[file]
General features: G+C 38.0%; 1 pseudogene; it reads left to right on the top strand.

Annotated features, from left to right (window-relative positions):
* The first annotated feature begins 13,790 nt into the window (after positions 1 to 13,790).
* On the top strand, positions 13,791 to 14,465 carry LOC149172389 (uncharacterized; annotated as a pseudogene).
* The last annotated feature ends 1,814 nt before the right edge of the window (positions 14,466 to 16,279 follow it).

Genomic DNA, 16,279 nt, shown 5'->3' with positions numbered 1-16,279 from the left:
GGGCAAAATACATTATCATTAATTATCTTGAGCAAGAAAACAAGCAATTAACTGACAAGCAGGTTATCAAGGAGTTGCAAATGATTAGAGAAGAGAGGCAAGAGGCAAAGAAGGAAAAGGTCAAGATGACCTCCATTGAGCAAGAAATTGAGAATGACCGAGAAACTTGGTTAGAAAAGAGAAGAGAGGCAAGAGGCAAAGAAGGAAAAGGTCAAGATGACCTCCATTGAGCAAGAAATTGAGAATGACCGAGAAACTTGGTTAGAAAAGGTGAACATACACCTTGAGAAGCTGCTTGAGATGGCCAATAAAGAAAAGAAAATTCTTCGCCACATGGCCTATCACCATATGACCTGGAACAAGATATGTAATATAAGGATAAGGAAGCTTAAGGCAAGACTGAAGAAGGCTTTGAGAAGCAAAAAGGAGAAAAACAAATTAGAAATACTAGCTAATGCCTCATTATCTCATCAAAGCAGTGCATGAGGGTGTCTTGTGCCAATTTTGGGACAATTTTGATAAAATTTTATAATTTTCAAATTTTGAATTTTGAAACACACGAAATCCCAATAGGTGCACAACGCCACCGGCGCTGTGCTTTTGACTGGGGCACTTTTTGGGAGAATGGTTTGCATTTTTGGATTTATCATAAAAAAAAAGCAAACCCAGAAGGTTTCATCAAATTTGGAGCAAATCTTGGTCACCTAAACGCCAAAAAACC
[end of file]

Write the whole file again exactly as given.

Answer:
General features: G+C 38.0%; 1 pseudogene; it reads left to right on the top strand.

Annotated features, from left to right (window-relative positions):
* The first annotated feature begins 13,790 nt into the window (after positions 1 to 13,790).
* On the top strand, positions 13,791 to 14,465 carry LOC149172389 (uncharacterized; annotated as a pseudogene).
* The last annotated feature ends 1,814 nt before the right edge of the window (positions 14,466 to 16,279 follow it).

Genomic DNA, 16,279 nt, shown 5'->3' with positions numbered 1-16,279 from the left:
GGGCAAAATACATTATCATTAATTATCTTGAGCAAGAAAACAAGCAATTAACTGACAAGCAGGTTATCAAGGAGTTGCAAATGATTAGAGAAGAGAGGCAAGAGGCAAAGAAGGAAAAGGTCAAGATGACCTCCATTGAGCAAGAAATTGAGAATGACCGAGAAACTTGGTTAGAAAAGAGAAGAGAGGCAAGAGGCAAAGAAGGAAAAGGTCAAGATGACCTCCATTGAGCAAGAAATTGAGAATGACCGAGAAACTTGGTTAGAAAAGGTGAACATACACCTTGAGAAGCTGCTTGAGATGGCCAATAAAGAAAAGAAAATTCTTCGCCACATGGCCTATCACCATATGACCTGGAACAAGATATGTAATATAAGGATAAGGAAGCTTAAGGCAAGACTGAAGAAGGCTTTGAGAAGCAAAAAGGAGAAAAACAAATTAGAAATACTAGCTAATGCCTCATTATCTCATCAAAGCAGTGCATGAGGGTGTCTTGTGCCAATTTTGGGACAATTTTGATAAAATTTTATAATTTTCAAATTTTGAATTTTGAAACACACGAAATCCCAATAGGTGCACAACGCCACCGGCGCTGTGCTTTTGACTGGGGCACTTTTTGGGAGAATGGTTTGCATTTTTGGATTTATCATAAAAAAAAAGCAAACCCAGAAGGTTTCATCAAATTTGGAGCAAATCTTGGTCACCTAAACGCCAAAAAACC